Legacy of Mike Leach: generous genius

Looking back at Leach’s outstanding life



WSU head coach Mike Leach walks ahead of the WSU football seniors as they come onto the field together to be recognized during Senior Night.

SAM TAYLOR, Evergreen sports co-editor

Mike Leach, former WSU football head coach passed away Monday night after suffering complications related to a heart condition. He was 61.

Mike Leach will forever be remembered as an authentic, no-nonsense, football genius who made WSU football relevant again. After nearly a decade of mediocrity, Leach took a WSU football program to six bowl games over the course of seven seasons. He spent eight incredible years on the Palouse.

He left WSU to lead Mississippi State’s program and was in the midst of preparing for the ReliaQuest Bowl at Raymond James Stadium in Tampa, Florida before he suffered a medical emergency at his home on Sunday. He was transported to University of Mississippi Medical Center where he spent his last days.

The setting of the bowl game would have been truly appropriate for Leach, a man who famously loved pirates. While he was at WSU, his office was decked in pirate decor.

Leach was born in Susanville, California but grew up in Cody, Wyoming. He was raised a member of the Church of Jesus Christ of Latter Day Saints and was recruited to play football at BYU before he suffered an ankle injury in high school that ended his football playing days.

Leach, despite being one of the greatest minds in college football, never played a down of college football himself.

After BYU. he attended law school at Pepperdine University.

“I went through this thing in law school where I thought ‘do I have a great law practice and coach in my spare time or coach when I retire?’ And I was fearful of putting that off because I was afraid that if I liked it too much I would have big regrets that I hadn’t coached instead of law or something. So I figured ‘well I’m going to coach for two years, maybe three at the most, get it out of my system.’ Well, I’ve been coaching ever since,” Leach said in an interview with the Pac-12 Network’s Yogi Roth. 

In 1987, he got his first college football coaching job at Cal Poly, coaching the offensive line. Eventually, he got a head coaching job.

After a remarkable 10-season stint as head coach of Texas Tech (2000-2009) in which he had a winning record every year, Leach was hired as head coach at WSU.

In 2012, Leach walked into a WSU program that had not had a winning season in nine years (2003) and transformed it into one of the most entertaining programs in college football. 

He was the architect of a Cougar football program that brought ESPN College GameDay to Pullman for the first time in a magical 2018 season that ended in an Almo Bowl victory.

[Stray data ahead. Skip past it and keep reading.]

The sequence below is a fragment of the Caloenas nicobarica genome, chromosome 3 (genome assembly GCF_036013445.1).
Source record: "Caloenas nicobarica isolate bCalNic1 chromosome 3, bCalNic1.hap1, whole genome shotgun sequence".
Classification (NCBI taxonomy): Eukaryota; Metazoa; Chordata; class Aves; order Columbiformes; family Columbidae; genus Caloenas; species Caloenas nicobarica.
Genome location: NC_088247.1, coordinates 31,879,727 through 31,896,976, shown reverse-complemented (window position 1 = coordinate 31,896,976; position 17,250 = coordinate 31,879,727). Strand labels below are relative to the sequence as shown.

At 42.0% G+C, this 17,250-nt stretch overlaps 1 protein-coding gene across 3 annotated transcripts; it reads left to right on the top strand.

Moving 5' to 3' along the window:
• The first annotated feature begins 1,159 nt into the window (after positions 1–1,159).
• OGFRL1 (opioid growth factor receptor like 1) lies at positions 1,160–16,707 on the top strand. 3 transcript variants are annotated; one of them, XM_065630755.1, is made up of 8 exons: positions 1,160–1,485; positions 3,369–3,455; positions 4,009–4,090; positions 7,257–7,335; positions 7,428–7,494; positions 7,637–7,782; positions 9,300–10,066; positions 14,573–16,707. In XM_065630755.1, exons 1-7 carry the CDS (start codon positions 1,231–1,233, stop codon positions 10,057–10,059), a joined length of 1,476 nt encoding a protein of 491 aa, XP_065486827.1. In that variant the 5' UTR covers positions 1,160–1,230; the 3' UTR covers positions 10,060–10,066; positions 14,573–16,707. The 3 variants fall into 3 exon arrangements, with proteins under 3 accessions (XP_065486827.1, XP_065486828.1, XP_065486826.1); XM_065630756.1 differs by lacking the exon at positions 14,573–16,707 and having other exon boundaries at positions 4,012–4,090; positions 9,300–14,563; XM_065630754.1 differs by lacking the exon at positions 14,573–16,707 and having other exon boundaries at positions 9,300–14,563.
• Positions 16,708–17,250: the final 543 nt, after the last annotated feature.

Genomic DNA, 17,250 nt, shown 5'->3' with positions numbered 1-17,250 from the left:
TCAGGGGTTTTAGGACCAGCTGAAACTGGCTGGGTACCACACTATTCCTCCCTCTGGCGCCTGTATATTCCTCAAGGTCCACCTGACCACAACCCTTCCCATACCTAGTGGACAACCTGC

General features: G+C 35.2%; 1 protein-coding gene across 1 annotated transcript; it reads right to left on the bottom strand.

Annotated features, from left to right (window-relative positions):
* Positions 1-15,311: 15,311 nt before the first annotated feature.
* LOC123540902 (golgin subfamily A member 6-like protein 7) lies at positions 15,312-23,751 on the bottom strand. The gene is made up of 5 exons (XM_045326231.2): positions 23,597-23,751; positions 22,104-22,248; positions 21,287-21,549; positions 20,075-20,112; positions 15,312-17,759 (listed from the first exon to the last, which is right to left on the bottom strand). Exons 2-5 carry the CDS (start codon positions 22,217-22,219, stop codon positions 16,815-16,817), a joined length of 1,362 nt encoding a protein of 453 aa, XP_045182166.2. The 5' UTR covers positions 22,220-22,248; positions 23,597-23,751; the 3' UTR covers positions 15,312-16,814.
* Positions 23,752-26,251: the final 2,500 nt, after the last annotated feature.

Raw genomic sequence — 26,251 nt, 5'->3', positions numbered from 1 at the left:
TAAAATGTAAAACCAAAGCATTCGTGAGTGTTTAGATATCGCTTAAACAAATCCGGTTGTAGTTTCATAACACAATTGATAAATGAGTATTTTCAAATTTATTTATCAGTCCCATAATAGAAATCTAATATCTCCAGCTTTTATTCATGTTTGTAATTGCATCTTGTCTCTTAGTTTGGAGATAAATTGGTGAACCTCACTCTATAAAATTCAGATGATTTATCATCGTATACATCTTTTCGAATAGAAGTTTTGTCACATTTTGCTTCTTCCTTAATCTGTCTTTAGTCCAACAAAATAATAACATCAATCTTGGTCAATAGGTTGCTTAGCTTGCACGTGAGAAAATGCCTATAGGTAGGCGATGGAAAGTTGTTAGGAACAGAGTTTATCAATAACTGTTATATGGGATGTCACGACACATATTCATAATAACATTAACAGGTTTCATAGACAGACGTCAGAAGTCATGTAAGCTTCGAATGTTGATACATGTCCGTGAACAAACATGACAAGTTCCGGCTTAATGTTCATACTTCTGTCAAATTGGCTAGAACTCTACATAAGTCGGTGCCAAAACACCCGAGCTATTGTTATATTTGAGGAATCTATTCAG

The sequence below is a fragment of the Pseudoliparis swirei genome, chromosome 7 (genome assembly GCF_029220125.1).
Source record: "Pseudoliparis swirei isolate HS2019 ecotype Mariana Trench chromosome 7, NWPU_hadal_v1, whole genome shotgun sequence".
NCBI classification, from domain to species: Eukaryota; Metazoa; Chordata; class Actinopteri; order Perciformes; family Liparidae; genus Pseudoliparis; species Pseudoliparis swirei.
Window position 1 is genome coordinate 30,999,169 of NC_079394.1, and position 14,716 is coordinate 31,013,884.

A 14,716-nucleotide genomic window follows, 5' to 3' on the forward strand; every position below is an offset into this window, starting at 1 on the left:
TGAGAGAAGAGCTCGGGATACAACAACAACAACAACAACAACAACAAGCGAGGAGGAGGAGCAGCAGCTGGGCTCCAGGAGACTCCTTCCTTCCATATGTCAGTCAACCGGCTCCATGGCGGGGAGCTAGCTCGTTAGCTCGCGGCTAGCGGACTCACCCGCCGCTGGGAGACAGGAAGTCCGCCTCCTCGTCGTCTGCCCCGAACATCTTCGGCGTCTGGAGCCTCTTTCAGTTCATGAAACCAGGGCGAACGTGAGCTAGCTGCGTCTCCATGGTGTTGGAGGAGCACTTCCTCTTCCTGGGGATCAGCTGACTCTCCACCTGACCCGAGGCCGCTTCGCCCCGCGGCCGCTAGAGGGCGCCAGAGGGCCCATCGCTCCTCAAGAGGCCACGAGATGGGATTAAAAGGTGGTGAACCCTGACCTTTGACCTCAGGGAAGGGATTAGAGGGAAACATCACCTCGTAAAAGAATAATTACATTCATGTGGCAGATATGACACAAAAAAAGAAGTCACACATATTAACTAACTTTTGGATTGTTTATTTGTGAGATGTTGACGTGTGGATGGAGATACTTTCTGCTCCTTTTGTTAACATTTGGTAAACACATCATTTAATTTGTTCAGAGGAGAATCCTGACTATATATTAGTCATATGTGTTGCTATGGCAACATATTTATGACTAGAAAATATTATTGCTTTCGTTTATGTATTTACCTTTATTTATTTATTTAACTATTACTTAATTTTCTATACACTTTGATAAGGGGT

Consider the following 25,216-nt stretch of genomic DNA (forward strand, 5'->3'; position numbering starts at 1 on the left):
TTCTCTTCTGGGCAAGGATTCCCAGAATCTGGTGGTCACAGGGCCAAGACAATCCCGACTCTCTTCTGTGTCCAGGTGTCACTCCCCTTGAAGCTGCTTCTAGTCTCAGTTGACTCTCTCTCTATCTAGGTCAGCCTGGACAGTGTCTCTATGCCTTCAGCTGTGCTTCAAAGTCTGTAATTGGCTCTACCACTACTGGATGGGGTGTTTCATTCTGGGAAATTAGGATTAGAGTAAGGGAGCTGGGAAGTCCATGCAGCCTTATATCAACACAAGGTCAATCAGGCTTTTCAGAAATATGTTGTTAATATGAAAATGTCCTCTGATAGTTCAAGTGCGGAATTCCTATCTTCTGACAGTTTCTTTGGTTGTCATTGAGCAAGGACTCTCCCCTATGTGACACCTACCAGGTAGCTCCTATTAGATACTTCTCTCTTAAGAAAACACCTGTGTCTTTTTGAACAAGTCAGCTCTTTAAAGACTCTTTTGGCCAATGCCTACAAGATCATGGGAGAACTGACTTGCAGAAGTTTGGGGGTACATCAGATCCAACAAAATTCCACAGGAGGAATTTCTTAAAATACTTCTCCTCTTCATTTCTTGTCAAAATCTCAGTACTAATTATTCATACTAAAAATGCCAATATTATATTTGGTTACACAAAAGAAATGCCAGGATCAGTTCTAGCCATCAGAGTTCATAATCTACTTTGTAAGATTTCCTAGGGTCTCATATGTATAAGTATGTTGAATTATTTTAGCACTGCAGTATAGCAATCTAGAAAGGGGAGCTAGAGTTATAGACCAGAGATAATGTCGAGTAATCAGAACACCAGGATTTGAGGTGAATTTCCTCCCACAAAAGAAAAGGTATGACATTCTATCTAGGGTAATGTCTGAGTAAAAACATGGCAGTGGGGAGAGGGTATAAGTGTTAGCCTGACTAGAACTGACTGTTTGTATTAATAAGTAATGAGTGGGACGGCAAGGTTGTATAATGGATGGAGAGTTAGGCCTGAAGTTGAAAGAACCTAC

Leach invented the air raid offense in which practically every quarterback who touched the field excelled. Luke Falk set the Pac-12 Conference record for all-time passing yards under Leach’s system and guidance.

Leach’s leadership has inspired a slew of college players or coaches. His coaching tree includes current Arizona Cardinals coach Kliff Kingsbury, USC coach Lincoln Riley and former WSU offensive coordinator Eric Morris.

Leach is responsible for bringing perhaps the most iconic WSU player in recent memory to the Palouse: Gardner Minshew. He transferred to WSU after spending his first season of college ball at Northwest Mississippi and the next two seasons at East Carolina.

He took a standout 2018 season at WSU in which he excelled under Leach’s air raid system and turned it into an NFL career that is still being written.

Beyond football, Leach was beloved as a brutally honest man with a lot of opinions who truly cared about his community. 

His press conferences usually took a lively turn with some of his most beloved moments including him giving a journalist advice about their wedding, talking about which Pac-12 mascot would win in a fight or explaining how he would gladly play the triangle in the marching band.

His 10-minute ponderings of topics like student loans or an expanded college football playoffs are some of the most entertaining 10 minutes one could find on the internet.

While many critiqued him for how he spoke about his players to the media, his commitment to the Pullman community was unmatched.

Leach famously walked from his Pullman home to the Cougar football complex on WSU’s campus each day he could.

In the days leading up to his passing and afterward, people took to Twitter to share their stories of the man who seemed to know everything.

He taught a class in the spring semester of 2019 at WSU with a unique curriculum. He partnered with former Washington state senator Michael Baumgartner to teach a class called ‘Insurgent Warfare and Football Strategies.’

Baumgartner explained how Leach’s use of unique football strategies like the air raid turned his opponent’s strengths into weaknesses.

Leach is survived by his wife  Sharon Leach and four children Cody Leach, Kim Leach, Kiersten Leach and Janeen Leach.

Leach’s impact on the game of football is extraordinary but far more important is his impact on each individual he interacted with. His long, curious ponderings and community-oriented heart endeared him to many.

“He wrote about Geronimo, he’s wrote about football, he’s talked about chasing raccoons,” Minshew said in an interview with the Pac-12 Network’s Yogi Roth. “I don’t know how he knows this stuff but he puts out himself every day and I think it’s awesome and I think it’s how it should be.”